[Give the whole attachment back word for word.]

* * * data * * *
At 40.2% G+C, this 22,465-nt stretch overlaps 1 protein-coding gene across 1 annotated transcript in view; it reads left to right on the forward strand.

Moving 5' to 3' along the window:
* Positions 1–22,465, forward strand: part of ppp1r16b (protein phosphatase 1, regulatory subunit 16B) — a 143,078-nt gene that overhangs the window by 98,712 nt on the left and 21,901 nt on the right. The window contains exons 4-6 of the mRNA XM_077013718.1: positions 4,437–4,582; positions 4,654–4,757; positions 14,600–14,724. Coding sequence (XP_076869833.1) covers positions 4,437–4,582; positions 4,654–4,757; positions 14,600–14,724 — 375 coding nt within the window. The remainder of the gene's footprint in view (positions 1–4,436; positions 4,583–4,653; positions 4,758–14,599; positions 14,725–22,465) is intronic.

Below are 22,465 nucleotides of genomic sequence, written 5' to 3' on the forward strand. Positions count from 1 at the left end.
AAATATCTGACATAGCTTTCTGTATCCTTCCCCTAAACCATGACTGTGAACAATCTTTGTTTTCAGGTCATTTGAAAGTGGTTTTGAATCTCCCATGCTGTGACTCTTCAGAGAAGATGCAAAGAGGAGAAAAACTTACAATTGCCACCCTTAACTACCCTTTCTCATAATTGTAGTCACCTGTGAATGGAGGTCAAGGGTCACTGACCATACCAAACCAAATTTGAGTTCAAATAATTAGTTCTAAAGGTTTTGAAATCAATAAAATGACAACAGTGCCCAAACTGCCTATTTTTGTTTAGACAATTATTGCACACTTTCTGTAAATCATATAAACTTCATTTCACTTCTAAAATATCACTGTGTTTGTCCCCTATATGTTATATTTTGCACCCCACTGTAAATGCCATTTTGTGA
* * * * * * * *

At 40.2% G+C, this 22,465-nt stretch overlaps 1 protein-coding gene across 1 annotated transcript in view; it reads left to right on the forward strand.

Moving 5' to 3' along the window:
* Positions 1–22,465, forward strand: part of ppp1r16b (protein phosphatase 1, regulatory subunit 16B) — a 143,078-nt gene that overhangs the window by 98,712 nt on the left and 21,901 nt on the right. The window contains exons 4-6 of the mRNA XM_077013718.1: positions 4,437–4,582; positions 4,654–4,757; positions 14,600–14,724. Coding sequence (XP_076869833.1) covers positions 4,437–4,582; positions 4,654–4,757; positions 14,600–14,724 — 375 coding nt within the window. The remainder of the gene's footprint in view (positions 1–4,436; positions 4,583–4,653; positions 4,758–14,599; positions 14,725–22,465) is intronic.

Below are 22,465 nucleotides of genomic sequence, written 5' to 3' on the forward strand. Positions count from 1 at the left end.
AAATATCTGACATAGCTTTCTGTATCCTTCCCCTAAACCATGACTGTGAACAATCTTTGTTTTCAGGTCATTTGAAAGTGGTTTTGAATCTCCCATGCTGTGACTCTTCAGAGAAGATGCAAAGAGGAGAAAAACTTACAATTGCCACCCTTAACTACCCTTTCTCATAATTGTAGTCACCTGTGAATGGAGGTCAAGGGTCACTGACCATACCAAACCAAATTTGAGTTCAAATAATTAGTTCTAAAGGTTTTGAAATCAATAAAATGACAACAGTGCCCAAACTGCCTATTTTTGTTTAGACAATTATTGCACACTTTCTGTAAATCATATAAACTTCATTTCACTTCTAAAATATCACTGTGTTTGTCCCCTATATGTTATATTTTGCACCCCACTGTAAATGCCATTTTGTGA